Resources for Parents

How to Make Reading Part of Your Child’s Life

 

Parents can make reading with their children an important part of their daily routine. Following are helpful suggestions for reading with young children and choosing appropriate books, including a list of recommended titles.

 

Tips for Reading With Children

    • Read aloud to your child every day. From birth to six months, your baby probably won’t understand what you are reading. But that’s okay! Your baby will get used to the sound of your voice and will also become accustomed to seeing and touching books.
    • To start, use board books with no words or just a few words. Point to the colors and the pictures and say their names. Simple books can teach children things that will later help them learn to read. For example, they learn about the structure of language – that there are spaces between words and that the print goes from left to right.
    • Tell stories. Encourage your child to ask questions and talk about the story. Ask your child to predict what will come next. Point to things in books that they can relate to in their own life, like: “Look at the picture of the penguin. Do you remember the penguin we saw at the zoo?”
    • Buy a children’s dictionary. If possible, find one that has pictures next to the words. Then start a “Let’s look it up!” habit.
    • Make writing materials available. Drawing and writing are part of literacy skills.
    • Visit the public library often. Begin weekly trips to the library when your child is very young. See that your child gets his or her own library card as soon as possible. Many libraries issue cards to children as soon as they can print their own names.
    • Read yourself. What you do sets an example for your child.

 

Tips for Choosing Books

Infants 6-12 months like:

    • Board books with photos of babies
    • Brightly colored board books to touch and taste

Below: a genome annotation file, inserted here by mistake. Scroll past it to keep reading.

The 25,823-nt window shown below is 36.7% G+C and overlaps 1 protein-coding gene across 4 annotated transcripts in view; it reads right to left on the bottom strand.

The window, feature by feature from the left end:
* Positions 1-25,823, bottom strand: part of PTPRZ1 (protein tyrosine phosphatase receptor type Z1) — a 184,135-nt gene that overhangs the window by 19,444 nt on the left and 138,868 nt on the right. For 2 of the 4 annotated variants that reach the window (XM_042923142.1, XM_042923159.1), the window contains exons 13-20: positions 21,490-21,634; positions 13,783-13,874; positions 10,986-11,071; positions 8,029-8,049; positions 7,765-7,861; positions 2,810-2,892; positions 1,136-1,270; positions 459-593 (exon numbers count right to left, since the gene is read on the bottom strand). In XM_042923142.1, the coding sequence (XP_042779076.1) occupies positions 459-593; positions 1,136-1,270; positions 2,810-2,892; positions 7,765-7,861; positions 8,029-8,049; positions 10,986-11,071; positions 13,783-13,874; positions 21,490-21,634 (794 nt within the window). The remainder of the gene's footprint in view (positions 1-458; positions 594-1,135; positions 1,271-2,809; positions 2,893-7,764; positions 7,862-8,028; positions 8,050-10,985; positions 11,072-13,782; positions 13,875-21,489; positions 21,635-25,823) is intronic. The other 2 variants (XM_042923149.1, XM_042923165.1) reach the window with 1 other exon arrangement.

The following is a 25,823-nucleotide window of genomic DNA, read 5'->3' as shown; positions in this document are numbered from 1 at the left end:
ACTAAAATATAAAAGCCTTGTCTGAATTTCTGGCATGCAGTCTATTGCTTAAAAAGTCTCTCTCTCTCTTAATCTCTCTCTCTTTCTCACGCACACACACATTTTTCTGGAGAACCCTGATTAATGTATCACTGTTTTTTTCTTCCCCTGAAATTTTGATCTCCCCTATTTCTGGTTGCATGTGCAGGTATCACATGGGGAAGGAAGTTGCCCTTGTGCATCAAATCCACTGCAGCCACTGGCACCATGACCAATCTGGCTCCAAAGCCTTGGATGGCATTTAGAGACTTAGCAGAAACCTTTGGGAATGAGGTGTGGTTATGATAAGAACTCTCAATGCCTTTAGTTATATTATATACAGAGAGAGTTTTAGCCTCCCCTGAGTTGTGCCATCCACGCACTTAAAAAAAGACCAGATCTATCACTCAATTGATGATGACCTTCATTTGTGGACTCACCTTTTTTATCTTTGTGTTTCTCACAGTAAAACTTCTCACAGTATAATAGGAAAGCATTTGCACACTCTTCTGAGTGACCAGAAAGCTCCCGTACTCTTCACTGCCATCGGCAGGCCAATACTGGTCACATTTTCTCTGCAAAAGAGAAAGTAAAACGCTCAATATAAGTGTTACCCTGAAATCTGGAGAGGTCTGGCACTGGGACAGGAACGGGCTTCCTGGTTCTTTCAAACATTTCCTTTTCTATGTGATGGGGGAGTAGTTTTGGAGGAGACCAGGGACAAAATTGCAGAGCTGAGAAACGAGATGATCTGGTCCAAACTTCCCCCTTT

• Books with pictures of familiar objects, i.e. balls, bottles, etc.
    • Small books sized for small hands

 

Younger toddlers 12-24 months like:

    • Sturdy board books they can handle and carry
    • Books with photos and pictures of children doing familiar things, i.e. sleeping, eating, playing, etc.
    • Goodnight books for bedtime
    • Books about saying goodbye and hello
    • Books with only a few words on the page
    • Books with simple rhymes or predictable text

 

Older toddlers 24-26 months like:

    • Books with board pages as well as books with paper pages
    • Silly books and funny books
    • Books they can learn by heart with rhymes, rhythms or repetitious text
    • Books about children and families
    • Books about making friends
    • Books about food
    • Books about animals
    • Books about trucks
    • Word books

 

Preschoolers 3-5 years like:

    • Books that tell stories
    • Books about kids that look like them and live like them, but also books about different places and different ways of living
    • Books about going to school and about making friends
    • Books with simple text they can memorize
    • Counting books, alphabet books and vocabulary books

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